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01.01.19 Jas' RESPLENDENTLY modest 201812.29.18 Jas' Honorable Mentions 2018
11.13.18 I overtook evohavok again lmao11.05.18 I overtook Evohavok in ratings
10.21.18 I need to buy yogurt09.19.18 I'm 20
05.26.18 Every film in the Marvel Cinematic Univ05.01.18 "Classical"/"Art Music" competition FOR
03.07.18 Happy International Women's Day01.03.18 reC me ClassiC albums (Competition)
12.29.17 Jas' PASSIONATELY modest 2017 12.11.17 Jas' 15 favourite songs of the year
12.11.17 rec me nothing09.10.17 Jas' OBTUSELY modest 2017 basetouch
06.18.17 Cage Match: Thommo vs. Tobo06.06.17 Cal and Evo Fight for My Love
04.26.17 Unsung Hip-Hop Classics Tourney R.I.P.04.18.17 The Unsung Sput Hip-Hop classics tourne
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Jas' PASSIONATELY modest 2017

smaller list than usual, but I honestly did not enjoy as much new releases than usual this year, so I whittled it down to my absolute favourites. and in doing that, decided to go all out and write descriptions this time.
50Blood Cultures
Happy Birthday

There's something unusually anachronistic about this. Like, it's definitely an album that could have only been made now, but something about it is still stuck in the past. I think it's probably the production style that gives it this aura. In any case, there are some fucking bangers on this. I only got around to hearing it today but I enjoyed it so much I felt it deserved to take the 50 spot if nothing else.
49Stampede to Timberline
a Sad Song in a Major Key

North0House2 continues to make introspective and reflective ambient folk. The last time I checked in with him was with "You Were My Coldest Season" and if I'm going to compare my experience with this to that, I'd have to say the latter comes out on top. While I found the atmosphere on YWMCS to be prettier and SSIAMK overstays its welcome a little, that's not to say it's without its own merit. It's a little more conversational, there's some Kozelekisms to it and it continues to provide interesting food for thought in it's found interviews that accompany some of the more ambient tracks. North0House2 has his niche and he's sticking to it and good on him.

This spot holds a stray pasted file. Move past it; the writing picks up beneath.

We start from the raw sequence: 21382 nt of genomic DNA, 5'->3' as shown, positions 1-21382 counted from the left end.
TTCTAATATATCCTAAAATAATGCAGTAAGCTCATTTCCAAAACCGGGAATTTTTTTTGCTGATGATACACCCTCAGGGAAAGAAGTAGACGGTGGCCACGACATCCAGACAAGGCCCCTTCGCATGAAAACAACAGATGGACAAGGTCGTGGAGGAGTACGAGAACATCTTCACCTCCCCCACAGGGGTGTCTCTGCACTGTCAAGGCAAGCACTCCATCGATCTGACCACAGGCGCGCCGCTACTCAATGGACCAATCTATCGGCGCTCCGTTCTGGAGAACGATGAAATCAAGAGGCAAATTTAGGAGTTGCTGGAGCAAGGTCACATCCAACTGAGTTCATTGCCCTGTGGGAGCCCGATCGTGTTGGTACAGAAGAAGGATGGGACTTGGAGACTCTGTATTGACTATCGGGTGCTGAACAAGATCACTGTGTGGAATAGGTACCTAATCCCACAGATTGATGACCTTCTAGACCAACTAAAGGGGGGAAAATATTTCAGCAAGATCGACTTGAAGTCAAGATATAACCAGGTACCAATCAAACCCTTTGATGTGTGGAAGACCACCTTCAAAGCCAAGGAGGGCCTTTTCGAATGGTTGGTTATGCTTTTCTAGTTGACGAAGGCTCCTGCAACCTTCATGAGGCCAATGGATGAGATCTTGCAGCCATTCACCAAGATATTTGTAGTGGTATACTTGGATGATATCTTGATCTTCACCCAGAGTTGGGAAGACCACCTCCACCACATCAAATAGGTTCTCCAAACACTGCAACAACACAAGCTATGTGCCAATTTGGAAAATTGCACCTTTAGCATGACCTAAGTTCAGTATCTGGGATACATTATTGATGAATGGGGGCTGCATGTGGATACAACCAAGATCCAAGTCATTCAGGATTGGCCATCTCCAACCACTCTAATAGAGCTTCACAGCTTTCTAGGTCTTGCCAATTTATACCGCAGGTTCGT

48Kairon IRSE!

Quite an unexpected follow up. Can't say I loved it like I did Ujubasajuba, found myself almost wanting to skip through the first two songs which really struggled to hold my attention, but from track 3 onwards it had me again and I have to admire this group for their tight musicianship and versatility. There's some pretty sick riffs in the 2nd half of this.
47Kelly Lee Owens
Kelly Lee Owens

Fantastic production, super promising first effort from Kelly Lee Owens. Get this one up on a decent volume through speakers and you can really feel the textures and the spaces between the sounds.
46Lucy Rose
Something's Changing

I have a bit of a funny connection to Lucy Rose's music that I don't really feel I'm in the mood to go into, so rather than divulge the full colour this album presents for me, I'm just going to address it in much the same as I did in my review (click the album, it's the review that comes up, as it's the only one). Rose now has a fully developed and matured sound on this album and it's consistency is its strength. Your attitude may change as time goes on, but at the end of the day, you're still you.
45William Basinski
A Shadow in Time

Nothing particularly adventurous as far as Basinski goes, which is actually a recurring theme for a lot of the albums in this area of the list, though nonetheless it stands as a fair tribute to Bowie and a great piece of study music. When I listened to this, I had it on while I was working on an assignment in the university library, and the repetitive nature and gradual decay of the music was nice to keep focus with.
The Assassination of Julius Caesar

Now, and this will come up a couple of times throughout the list, but, this year was my first year at university. Most of the people I met and went out with at the end of the week were bisexual, so we frequented a popular LGBT cabaret club. The reason I bring this up is that they did not play anything like this there (it was mostly Lady Gaga), and as such I feel as if I can not truly appreciate this album in the same way that Plane and Xenophanes did.